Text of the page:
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Good Books! Reccomendations?

Discussion in 'Nontraditional Students' started by computerdorkdan, May 16, 2007.

  1. computerdorkdan

    computerdorkdan Cool dude 2+ Year Member

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    Hello everybody! First post-hello-I'm-new post! If all goes well I'll be closing up my software consulting business shortly and heading into a post-bac pre-med program. I hope! This is what I get for getting a degree in Finance and poor grades.

    I'm a voracious reader and thought I'd share some of the medical books that I've read over the years and have found especially good. I'd also love feedback from other folks about books they've read that have made them think differently about medicine - good or bad and why. Anything related to medicine (and science, of course) is fair game.

    Remember, if you want to buy one - use the SDN Amazon service - support them! (And that was a completely unsolicited comment on my part.) Also, all these opinions were formed on my own - no outside solicitation, etc.

    The Intern Blues, Robert Marion, MD - This is probably a classic - at least it should be. It follows four interns over a year. Each chapter follows a different intern at different points in the year. I like it because it gets pretty personal - about their relationships, families, etc. It makes you think about what your life might be like and how you would be willing to live.

    Final Exam, Pauline W. Chen - This is a pretty new book - still in hardback. The author is a liver transplant surgeon. The book takes pieces from her medical career and explores them fairly deeply. She talks about times she felt like a bad doctor for the way she treated her patients and the times she felt great because of the way she treated them. She explores a bit into how doctors are trained and how that affects patient care. There are some annoying moments when she's "elbow deep in an abdomen" one second and the next reflecting on her Taiwanese upbringing that leave you wanting to go back to that exposed abdomen just for closure (no pun intended). All-in-all it's an emotional, interesting, and honest reflection - worth the read.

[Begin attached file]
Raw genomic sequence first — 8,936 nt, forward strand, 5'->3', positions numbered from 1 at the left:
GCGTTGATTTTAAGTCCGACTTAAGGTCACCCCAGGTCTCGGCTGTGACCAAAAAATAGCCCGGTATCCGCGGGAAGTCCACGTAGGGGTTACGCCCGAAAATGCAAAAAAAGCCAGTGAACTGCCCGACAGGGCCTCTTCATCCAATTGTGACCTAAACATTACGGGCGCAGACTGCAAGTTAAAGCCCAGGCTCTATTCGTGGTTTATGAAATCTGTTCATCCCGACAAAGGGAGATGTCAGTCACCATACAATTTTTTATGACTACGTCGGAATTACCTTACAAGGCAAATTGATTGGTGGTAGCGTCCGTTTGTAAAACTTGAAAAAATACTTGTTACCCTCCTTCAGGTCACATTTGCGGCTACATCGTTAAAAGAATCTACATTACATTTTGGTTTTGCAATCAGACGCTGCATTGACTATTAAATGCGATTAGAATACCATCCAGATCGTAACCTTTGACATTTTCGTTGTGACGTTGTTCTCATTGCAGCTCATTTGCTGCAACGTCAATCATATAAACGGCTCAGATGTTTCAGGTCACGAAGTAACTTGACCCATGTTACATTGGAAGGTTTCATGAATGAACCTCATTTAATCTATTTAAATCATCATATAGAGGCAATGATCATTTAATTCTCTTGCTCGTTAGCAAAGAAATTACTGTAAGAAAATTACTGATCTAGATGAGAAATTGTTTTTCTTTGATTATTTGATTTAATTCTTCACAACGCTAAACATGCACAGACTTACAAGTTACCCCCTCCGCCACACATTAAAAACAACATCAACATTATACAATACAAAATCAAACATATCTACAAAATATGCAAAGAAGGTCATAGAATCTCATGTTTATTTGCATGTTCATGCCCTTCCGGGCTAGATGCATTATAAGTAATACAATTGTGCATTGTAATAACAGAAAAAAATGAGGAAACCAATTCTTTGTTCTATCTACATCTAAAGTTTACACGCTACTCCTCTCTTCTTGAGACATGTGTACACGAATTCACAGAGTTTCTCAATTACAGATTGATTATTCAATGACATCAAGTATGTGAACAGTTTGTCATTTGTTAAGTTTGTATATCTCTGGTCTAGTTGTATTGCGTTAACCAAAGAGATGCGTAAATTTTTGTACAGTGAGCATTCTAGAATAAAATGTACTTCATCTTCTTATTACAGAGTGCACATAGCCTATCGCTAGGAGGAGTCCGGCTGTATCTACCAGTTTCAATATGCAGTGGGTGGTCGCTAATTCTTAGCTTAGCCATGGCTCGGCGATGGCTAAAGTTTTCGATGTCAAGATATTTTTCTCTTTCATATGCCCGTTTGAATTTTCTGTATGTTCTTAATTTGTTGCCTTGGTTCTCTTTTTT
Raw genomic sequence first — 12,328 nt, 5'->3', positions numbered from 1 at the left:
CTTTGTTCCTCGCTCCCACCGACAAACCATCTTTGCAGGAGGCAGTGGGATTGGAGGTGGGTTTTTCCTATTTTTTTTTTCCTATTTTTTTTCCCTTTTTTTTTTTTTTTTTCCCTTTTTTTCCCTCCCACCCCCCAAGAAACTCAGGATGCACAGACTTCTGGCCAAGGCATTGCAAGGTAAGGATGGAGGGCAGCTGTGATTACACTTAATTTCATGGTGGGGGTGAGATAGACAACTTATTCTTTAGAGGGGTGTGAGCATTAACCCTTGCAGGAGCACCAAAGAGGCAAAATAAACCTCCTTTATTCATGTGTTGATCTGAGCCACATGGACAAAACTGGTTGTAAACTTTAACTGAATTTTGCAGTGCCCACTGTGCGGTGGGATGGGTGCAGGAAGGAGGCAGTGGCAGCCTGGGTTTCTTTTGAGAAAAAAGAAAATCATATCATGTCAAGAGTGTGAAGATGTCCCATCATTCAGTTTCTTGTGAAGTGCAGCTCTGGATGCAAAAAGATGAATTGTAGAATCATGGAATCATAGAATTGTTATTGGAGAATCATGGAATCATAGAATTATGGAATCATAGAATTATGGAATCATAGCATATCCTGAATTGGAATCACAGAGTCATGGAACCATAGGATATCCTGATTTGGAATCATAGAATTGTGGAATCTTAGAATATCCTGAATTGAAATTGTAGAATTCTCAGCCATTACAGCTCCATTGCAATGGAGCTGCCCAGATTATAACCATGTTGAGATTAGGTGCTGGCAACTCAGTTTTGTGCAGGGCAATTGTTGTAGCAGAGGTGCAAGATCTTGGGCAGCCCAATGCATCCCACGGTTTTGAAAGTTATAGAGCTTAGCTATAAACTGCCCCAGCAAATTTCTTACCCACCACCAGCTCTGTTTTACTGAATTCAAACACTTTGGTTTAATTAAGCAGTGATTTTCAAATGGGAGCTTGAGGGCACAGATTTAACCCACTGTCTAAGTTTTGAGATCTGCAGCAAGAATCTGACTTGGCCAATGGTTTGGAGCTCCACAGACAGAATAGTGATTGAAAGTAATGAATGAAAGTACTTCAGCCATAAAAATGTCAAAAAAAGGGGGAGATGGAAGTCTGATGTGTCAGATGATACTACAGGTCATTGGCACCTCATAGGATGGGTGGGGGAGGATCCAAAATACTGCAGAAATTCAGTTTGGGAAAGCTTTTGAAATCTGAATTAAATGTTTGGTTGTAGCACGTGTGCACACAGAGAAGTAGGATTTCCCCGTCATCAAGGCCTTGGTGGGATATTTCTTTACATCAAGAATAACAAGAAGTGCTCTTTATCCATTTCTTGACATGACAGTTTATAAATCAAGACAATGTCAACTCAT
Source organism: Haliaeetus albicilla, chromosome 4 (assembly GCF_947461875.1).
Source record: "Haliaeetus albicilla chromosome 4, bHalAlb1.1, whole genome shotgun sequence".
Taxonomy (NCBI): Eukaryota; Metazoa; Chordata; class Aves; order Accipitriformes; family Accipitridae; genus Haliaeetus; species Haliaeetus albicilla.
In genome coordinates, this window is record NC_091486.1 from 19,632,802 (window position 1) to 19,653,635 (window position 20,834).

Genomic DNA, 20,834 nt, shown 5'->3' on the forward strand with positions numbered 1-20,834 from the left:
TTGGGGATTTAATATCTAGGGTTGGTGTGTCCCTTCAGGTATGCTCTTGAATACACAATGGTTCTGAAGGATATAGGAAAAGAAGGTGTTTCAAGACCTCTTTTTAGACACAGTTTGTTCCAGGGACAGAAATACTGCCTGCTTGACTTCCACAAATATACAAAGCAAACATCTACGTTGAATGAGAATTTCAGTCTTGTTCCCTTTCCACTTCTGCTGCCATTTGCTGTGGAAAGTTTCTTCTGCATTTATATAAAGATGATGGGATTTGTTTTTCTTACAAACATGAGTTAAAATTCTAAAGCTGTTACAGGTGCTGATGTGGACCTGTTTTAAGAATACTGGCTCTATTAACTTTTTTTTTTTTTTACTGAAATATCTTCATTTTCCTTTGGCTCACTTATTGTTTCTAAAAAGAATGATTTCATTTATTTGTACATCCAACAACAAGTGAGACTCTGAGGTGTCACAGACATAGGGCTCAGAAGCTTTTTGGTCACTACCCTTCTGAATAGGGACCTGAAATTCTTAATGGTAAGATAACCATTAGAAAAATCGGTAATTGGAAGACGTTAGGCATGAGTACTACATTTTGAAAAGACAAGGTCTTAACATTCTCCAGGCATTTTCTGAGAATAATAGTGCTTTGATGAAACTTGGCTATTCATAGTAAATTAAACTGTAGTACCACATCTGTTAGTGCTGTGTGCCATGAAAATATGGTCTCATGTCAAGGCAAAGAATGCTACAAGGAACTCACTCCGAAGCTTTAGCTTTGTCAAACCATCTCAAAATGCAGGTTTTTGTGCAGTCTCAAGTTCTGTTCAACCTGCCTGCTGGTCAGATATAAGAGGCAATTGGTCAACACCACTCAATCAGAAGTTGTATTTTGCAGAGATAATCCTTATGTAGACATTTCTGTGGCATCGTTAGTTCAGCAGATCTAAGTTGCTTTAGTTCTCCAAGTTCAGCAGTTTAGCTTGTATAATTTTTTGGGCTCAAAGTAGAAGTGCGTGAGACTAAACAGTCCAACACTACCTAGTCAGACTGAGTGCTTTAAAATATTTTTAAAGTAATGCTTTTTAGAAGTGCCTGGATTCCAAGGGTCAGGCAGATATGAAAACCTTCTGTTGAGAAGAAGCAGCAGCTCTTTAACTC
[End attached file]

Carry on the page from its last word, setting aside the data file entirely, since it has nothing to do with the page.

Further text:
Becoming a Doctor - Melvin Konner, MD - This guy had a Ph.D. in anthropology as well a family and then decided to go to medical school. He writes about his experiences in his third year at school - when he's first starting to really interact with patients. It's reflective, which is always good. He also does a pretty good job relating the details of what he learned - which to a future doctor is always good.

    The Medical Science of House, M.D. - Andrew Holtz - Ok, don't make fun of me for this one. I actually liked it. It's a super quick read - I'm talking like The Da Vinci Code quick. It uses the TV show for structure, but no real commentary - which is fine by me. It's a good holistic overview of the medical profession. If you want to be a doctor because you think House is cool I encourage you to read this and think seriously about your ability to tell the difference between fiction and reality.

    The Greatest Benefit to Mankind: A Medical History of Humanity - Roy Porter - I'm jumping the gun on this one since I'm not finished with it yet (p409/718). It's got a lot of content, all of which is interesting, but it is a bit dry. I think this is one of those "if you really want to appreciate medicine you need to read it" books. I'll probably re-visit this opinion once I finish it.

    Can't wait to see what other people have read and liked!
     
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  3. Anastasis

    Anastasis caffeinated for safety Moderator Emeritus 10+ Year Member

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    Mountains Beyond Mountains by Kidder (?) about Paul Farmer is a great read.

    I found House of God enjoyable though people tend to either love that book or hate it so approach it with caution.

    (on a side note: I'm currently reading "Battlefield Earth" which must have been the crappiest movie ever made but is shaping up to be a pretty good sci-fi book if you like that genre and can stand the nasty looks you get for reading a Hubbard book in public)

    Oh yeah and my dad swears "Social Transformation of American Medicine" is the best medical history book he's ever read. It's in my pile but I haven't read it yet.